Inflation, poor sponsorship hit Marathi dandiya this year
Though the fusion of local flavour in Navratri celebrations in the form of Marathi songs has been a popular concept for some time, this year, fans of Marathi dandiya may run out of choices in the city when the festival begins on Tuesday.mumbai Updated: Oct 16, 2012 01:18 IST
Though the fusion of local flavour in Navratri celebrations in the form of Marathi songs has been a popular concept for some time, this year, fans of Marathi dandiya may run out of choices in the city when the festival begins on Tuesday.
Marathi actor Adesh Bandekar has decided not to conduct the event this year. Bandekar was one of the first to introduce Marathi dandiya on a large scale eight years ago by playing Marathi songs instead of Gujarati numbers.
“While Marathi dandiya is popular and the event would see huge crowds, I had been incurring a loss of Rs. 5 lakh on an average every year,” said Bandekar.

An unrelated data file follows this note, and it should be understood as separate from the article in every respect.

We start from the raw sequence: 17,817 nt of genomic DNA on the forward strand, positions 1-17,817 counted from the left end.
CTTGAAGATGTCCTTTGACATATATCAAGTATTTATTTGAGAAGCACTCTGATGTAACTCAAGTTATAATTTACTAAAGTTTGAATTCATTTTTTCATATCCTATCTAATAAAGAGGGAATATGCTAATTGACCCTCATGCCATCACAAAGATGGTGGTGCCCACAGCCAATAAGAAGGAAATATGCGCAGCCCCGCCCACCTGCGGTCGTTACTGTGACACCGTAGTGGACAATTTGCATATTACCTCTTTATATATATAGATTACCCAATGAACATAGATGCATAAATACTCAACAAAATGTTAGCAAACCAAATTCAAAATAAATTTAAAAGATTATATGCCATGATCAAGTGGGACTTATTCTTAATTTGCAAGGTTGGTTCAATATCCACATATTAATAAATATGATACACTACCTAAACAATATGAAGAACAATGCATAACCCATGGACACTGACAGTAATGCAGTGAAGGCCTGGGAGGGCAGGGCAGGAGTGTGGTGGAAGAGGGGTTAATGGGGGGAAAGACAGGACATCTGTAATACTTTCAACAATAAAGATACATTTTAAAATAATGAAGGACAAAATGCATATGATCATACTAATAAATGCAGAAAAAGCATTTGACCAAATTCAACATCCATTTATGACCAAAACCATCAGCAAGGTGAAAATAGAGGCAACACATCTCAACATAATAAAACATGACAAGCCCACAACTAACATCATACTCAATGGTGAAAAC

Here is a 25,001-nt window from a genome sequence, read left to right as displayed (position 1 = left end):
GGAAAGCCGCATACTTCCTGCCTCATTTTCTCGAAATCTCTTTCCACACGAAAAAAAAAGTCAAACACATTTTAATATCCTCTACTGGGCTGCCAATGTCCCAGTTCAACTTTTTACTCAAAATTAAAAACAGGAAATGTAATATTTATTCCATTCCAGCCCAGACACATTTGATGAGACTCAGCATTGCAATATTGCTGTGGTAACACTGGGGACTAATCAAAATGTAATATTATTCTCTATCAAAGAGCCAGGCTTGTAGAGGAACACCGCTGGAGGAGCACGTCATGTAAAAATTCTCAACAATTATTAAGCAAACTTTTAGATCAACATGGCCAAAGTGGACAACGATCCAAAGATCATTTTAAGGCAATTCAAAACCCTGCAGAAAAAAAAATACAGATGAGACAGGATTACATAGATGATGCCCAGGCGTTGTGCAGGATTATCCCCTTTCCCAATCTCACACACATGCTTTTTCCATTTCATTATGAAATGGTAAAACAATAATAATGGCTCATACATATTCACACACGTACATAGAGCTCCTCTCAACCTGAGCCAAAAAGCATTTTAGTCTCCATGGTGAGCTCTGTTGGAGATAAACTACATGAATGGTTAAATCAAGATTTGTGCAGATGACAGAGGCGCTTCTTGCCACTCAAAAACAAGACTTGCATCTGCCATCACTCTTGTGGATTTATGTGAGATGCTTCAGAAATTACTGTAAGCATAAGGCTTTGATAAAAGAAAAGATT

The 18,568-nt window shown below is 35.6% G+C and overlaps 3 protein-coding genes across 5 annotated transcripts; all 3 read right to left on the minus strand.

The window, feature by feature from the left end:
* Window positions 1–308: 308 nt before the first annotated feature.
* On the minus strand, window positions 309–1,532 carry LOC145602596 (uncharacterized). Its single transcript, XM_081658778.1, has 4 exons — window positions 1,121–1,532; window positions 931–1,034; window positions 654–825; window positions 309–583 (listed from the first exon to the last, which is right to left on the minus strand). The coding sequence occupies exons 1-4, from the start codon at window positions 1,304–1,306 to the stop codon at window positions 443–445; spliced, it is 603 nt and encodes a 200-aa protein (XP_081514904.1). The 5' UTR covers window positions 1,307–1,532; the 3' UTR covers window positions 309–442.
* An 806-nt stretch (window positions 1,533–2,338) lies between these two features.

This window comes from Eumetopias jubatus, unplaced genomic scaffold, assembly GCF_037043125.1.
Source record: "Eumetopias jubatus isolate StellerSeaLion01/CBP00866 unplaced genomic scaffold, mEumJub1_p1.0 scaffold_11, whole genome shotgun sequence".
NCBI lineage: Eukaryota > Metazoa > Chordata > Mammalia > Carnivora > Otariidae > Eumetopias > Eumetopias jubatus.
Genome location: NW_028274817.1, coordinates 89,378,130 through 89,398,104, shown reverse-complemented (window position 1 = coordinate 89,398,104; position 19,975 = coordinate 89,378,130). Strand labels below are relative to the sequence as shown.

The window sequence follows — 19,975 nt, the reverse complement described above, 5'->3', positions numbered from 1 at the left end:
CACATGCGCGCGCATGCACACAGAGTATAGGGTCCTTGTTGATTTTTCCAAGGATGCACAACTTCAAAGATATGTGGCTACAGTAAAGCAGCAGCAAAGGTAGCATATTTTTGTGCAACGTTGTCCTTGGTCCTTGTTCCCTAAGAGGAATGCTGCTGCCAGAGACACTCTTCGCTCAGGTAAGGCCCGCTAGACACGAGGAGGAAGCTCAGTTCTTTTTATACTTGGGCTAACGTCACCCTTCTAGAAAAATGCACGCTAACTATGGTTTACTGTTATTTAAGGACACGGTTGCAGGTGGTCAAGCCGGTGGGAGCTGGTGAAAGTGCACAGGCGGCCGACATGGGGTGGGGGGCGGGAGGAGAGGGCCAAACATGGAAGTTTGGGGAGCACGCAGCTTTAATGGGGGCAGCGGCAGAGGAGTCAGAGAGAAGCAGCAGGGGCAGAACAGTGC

“I did not want to raise the entry fee from Rs. 100 per person since this is not a business for me. However, given the inflation, the expenditure would have been a lot for me. Hence, I have decided to take a break this year,” he said.
Bandekar used to conduct the event at the Kamgar Krida Mandal in Elphinstone Road and last year, as many as seven thousand revellers had visited during the last two days.
Some organisers said there was poor sponsorship for Marathi dandiya events this year. “Though we saw a big crowd at our Navratri event two years ago, financial difficulties have stopped us from organising the event again. We have not been able to get good sponsorship as well,” said Mithila Lad, one of the organisers of the Nityaratri Marathi Fusion Dandiya in Worli.
Traditionally, the festival is known as Bhondla in the Marathi culture, which is distinctively different from how Navratri is celebrated in the Gujarati culture. The dance moves differ from the steps in garba or dandiya, and women wear nauvari saris, not ghagras.
“People in villages go to each other’s aangans to play Bhondla, so in the city, we visit several housing societies where we sing traditional Marathi folk tunes and dance to dhols and tablas,” said Vidya Phadke, member of a city-based Bhondla group.